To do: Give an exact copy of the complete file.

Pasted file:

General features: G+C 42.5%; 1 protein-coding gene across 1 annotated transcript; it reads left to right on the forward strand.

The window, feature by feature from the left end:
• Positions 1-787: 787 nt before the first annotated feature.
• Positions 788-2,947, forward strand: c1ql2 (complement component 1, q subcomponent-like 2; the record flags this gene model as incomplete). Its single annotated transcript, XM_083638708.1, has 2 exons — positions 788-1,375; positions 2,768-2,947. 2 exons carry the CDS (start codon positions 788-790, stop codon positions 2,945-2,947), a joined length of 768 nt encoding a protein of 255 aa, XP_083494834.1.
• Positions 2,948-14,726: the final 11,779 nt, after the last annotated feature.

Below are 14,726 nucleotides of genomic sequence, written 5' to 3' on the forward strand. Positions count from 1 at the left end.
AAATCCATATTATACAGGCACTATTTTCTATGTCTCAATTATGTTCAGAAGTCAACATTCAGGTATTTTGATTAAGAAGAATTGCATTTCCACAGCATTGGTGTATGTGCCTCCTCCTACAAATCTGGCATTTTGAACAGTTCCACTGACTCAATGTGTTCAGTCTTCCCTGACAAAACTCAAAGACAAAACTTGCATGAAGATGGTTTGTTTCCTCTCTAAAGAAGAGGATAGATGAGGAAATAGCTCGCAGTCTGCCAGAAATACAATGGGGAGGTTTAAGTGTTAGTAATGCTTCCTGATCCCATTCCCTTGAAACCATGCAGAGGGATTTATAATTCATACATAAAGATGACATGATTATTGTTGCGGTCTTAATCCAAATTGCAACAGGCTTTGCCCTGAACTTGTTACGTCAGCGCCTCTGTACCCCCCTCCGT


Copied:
General features: G+C 42.5%; 1 protein-coding gene across 1 annotated transcript; it reads left to right on the forward strand.

The window, feature by feature from the left end:
• Positions 1-787: 787 nt before the first annotated feature.
• Positions 788-2,947, forward strand: c1ql2 (complement component 1, q subcomponent-like 2; the record flags this gene model as incomplete). Its single annotated transcript, XM_083638708.1, has 2 exons — positions 788-1,375; positions 2,768-2,947. 2 exons carry the CDS (start codon positions 788-790, stop codon positions 2,945-2,947), a joined length of 768 nt encoding a protein of 255 aa, XP_083494834.1.
• Positions 2,948-14,726: the final 11,779 nt, after the last annotated feature.

Below are 14,726 nucleotides of genomic sequence, written 5' to 3' on the forward strand. Positions count from 1 at the left end.
AAATCCATATTATACAGGCACTATTTTCTATGTCTCAATTATGTTCAGAAGTCAACATTCAGGTATTTTGATTAAGAAGAATTGCATTTCCACAGCATTGGTGTATGTGCCTCCTCCTACAAATCTGGCATTTTGAACAGTTCCACTGACTCAATGTGTTCAGTCTTCCCTGACAAAACTCAAAGACAAAACTTGCATGAAGATGGTTTGTTTCCTCTCTAAAGAAGAGGATAGATGAGGAAATAGCTCGCAGTCTGCCAGAAATACAATGGGGAGGTTTAAGTGTTAGTAATGCTTCCTGATCCCATTCCCTTGAAACCATGCAGAGGGATTTATAATTCATACATAAAGATGACATGATTATTGTTGCGGTCTTAATCCAAATTGCAACAGGCTTTGCCCTGAACTTGTTACGTCAGCGCCTCTGTACCCCCCTCCGT